Study: Everybody loves a Cinderella

July, 25, 2013
7/25/13
1:38
PM ET
At various points in the past five years -- including this week -- as foreboding superconferences have lurked on the horizon and outcry against the NCAA's amateurism model has reached a fever pitch, some coaches and plenty of analysts have pondered the notion of a post-NCAA NCAA tournament. What would happen if a wave of power-six leagues decided they were going to establish their own postseason, a la the college football system?

John Calipari spitballed something along these lines back in 2011, arguing that the only way to make "pay-for-play" work was for the large schools who could afford it to create their own postseason tournament. Getting to a place where players can be semi-fairly compensated and get a good education sounds like a dream, but Calipari's thought experiment struck as cold. Not only would it necessitate the inclusion of bad high-major/superconference teams that frankly no one wants to watch in March, but it would effectively kill the secret sauce that has fueled the NCAA tournament's historic rise: Cinderellas.

Because, hey, Cinderellas are awesome, right? This should be a no-brainer. In fact, it is not.

[+] EnlargeZach Hahn
Streeter Lecka/Getty ImageHaving two Cinderellas face off in the Final Four, like Butler and VCU did in 2011, nearly doubled the TV audience for the game, according to one study.
There is another, smaller strain within the sport that isn't sure whether Cinderella should always be welcome to the ball. The 2011 Final Four was a good example. The miracle Final Four runs made by Butler and VCU culminated in a semifinal showdown, and while this no doubt thrilled many (yours truly included), there were plenty of gripes both in the media room and outside it that the game would be bad for ratings, that big-name programs were always preferable, that the basketball would be so ugly as to draw scorn. When the basketball was ugly -- never more so than in Butler's national title matchup with UConn (honestly, the box score should go in a museum) -- these suspicions seemed to be confirmed. And so the history of the 2011 Final Four was written.

When the 2012 Final Four gave us Kansas, Ohio State, Louisville and Kentucky, the general consensus was glee. The large markets and large fan bases had returned. The ratings would jump. The basketball would be better. The future NBA stars would be on display. The casual fan would frolic among us once more!

According to a new study by BYU statistics professor Scott Grimshaw, that whole notion is totally wrong.

Turns out, people happen to really like Cinderella stories! And that's not just them saying so before sneaking off to watch more Anthony Davis highlights. Those people vote with their feet. According to Grimshaw's findings, which he based on 10 years of Nielsen TV ratings in 56 American markets:
... "a NCAA Men’s Final Four game featuring a Cinderella team, or an underdog from a smaller school, will have a 35 percent larger TV audience than a game featuring two national powerhouse schools. That 35 percent jump translates to 3 million more viewers for a semifinal game and 4.5 million more for the championship game."

That is a huge leap. There's more:
The jump in ratings is even bigger when two Cinderella teams face off in the Final Four. Nearly 11 million households tuned in when Virginia Commonwealth met Butler in a 2011 semifinal game. Without their respective Cinderella labels, the model predicted an audience of only 6.4 million.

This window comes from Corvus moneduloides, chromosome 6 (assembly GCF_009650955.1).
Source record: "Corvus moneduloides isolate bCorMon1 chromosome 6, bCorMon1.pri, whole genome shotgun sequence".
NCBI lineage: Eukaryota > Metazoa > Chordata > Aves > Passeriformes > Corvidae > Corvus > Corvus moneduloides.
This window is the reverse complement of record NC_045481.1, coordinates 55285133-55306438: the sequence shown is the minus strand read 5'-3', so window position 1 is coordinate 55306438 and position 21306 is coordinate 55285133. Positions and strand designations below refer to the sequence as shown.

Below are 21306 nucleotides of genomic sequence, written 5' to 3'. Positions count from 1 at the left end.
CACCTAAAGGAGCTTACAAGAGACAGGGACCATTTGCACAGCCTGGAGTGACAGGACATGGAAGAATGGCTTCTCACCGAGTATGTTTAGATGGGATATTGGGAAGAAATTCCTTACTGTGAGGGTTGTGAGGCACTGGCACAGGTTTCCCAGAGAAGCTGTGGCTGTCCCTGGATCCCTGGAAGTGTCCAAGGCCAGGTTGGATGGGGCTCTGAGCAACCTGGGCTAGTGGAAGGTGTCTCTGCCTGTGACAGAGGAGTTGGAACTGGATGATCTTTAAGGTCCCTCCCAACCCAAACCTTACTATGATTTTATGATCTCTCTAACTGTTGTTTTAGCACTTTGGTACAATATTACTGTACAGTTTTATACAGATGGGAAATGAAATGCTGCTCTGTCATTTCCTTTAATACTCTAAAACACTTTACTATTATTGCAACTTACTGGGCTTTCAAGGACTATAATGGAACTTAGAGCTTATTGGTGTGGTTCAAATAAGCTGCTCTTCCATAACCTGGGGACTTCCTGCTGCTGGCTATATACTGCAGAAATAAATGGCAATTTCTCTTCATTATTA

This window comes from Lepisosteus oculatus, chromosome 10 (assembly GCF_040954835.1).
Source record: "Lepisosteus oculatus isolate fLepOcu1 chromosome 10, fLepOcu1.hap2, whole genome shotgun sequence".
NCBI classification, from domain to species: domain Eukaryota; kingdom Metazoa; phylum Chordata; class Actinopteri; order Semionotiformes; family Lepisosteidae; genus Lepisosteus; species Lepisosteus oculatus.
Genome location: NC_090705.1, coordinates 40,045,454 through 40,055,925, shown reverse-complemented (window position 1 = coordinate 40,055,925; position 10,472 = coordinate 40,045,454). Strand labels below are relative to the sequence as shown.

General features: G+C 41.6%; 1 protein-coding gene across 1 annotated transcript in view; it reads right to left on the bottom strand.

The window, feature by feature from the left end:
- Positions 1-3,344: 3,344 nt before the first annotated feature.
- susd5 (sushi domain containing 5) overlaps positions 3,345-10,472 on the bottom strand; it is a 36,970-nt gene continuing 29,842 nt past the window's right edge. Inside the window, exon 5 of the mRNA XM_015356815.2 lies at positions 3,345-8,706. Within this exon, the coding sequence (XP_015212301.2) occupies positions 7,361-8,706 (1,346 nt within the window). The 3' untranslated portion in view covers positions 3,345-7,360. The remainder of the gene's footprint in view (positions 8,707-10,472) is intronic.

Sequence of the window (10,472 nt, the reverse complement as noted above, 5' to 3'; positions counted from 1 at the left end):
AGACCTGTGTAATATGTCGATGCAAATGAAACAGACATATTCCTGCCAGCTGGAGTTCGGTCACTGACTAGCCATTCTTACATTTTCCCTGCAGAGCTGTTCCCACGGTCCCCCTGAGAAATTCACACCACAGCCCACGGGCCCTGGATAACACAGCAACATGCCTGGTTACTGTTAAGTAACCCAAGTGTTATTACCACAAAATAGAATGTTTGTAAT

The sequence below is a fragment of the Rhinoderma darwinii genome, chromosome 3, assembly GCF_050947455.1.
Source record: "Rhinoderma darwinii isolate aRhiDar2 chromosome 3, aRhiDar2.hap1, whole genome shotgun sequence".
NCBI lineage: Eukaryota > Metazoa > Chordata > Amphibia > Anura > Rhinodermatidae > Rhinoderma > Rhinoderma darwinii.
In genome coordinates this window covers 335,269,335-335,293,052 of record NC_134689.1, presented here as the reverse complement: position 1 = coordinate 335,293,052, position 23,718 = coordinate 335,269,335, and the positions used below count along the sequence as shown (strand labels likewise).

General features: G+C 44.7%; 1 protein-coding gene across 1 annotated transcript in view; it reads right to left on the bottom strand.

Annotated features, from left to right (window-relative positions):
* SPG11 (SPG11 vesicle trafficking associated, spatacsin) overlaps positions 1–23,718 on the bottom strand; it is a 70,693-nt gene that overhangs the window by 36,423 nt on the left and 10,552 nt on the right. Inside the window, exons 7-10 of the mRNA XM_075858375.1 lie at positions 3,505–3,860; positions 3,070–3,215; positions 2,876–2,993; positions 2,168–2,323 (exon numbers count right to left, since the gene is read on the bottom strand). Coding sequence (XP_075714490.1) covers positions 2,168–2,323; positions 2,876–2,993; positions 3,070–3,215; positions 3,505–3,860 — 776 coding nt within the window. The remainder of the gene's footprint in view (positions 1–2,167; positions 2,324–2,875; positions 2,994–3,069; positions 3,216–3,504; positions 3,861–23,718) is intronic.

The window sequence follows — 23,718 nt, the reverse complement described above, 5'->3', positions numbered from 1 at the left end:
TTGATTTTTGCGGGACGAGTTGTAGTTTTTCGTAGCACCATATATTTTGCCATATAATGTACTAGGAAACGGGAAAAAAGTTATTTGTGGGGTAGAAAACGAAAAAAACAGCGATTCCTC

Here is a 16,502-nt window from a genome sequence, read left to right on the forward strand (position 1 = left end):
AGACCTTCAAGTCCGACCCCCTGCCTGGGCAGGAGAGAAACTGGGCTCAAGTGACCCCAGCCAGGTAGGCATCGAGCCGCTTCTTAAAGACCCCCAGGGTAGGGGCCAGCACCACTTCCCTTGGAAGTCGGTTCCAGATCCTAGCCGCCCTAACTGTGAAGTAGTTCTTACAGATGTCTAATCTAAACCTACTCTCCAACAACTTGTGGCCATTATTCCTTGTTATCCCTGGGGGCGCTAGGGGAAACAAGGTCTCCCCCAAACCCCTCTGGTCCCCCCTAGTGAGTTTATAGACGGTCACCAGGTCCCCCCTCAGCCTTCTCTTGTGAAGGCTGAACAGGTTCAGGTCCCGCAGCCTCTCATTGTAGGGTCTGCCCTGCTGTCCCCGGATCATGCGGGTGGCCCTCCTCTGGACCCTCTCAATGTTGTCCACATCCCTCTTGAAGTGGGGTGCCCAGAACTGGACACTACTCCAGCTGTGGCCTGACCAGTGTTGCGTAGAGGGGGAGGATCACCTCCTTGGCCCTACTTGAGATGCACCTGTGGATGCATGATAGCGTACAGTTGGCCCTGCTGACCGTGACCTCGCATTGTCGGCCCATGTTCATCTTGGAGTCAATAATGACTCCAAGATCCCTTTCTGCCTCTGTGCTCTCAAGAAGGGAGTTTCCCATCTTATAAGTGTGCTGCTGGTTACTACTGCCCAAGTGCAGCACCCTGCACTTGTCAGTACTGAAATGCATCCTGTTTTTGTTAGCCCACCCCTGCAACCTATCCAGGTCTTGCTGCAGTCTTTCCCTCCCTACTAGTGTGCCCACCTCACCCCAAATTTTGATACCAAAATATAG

Although a championship game featuring two Cinderella teams hasn’t happened yet, Grimshaw’s model extrapolates that it would result in an 81 percent larger audience.

So much for the "everyone hated the 2011 Final Four" meme, huh? Sheesh.

As Grimshaw explains in the BYU release accompanying his paper's publication, previous research on the NFL and English Premier League held that fans tuned in for three identifiable things: big-market teams, recognizable stars and close games. This is the conventional wisdom regarding almost all sports on television, and it makes sense. But Grimshaw's paper was "myth-busting," he says, because it showed that college basketball viewership worked in different ways. Only close games pressed hoops viewers' dopamine nodes in the same ways as other sports; individual stars and big markets had very little correlation to ratings.

What a relief.

For a few years now, the prevailing notion -- that there is a dichotomy between what makes the tournament emotionally interesting for die-hard fans and what makes viewers tune in -- has unwittingly pitted the classic fun of the NCAA tournament against market "reality." That same dichotomy is at work when people talk about the pay-for-play setup eschewing small schools, about high-major conferences breaking off on their own; it's the same one that said the NCAA tournament could expand to 96 teams and not lose anything in the process. More big schools equals more viewership, right? And why do we need the little guys, again?

Thanks to Grimshaw's research, those of us who would push back against this notion have more than adorable nostalgia in our quivers. We have the marketplace imperative. People love Cinderella stories. They make the NCAA tournament special. They also what make the NCAA tournament money. How's that for a win-win?

(Updated and related: Bylaw Blog's John Infante has an interesting examination of the look an eventual split-level college sports reality might take. Worth a read.)

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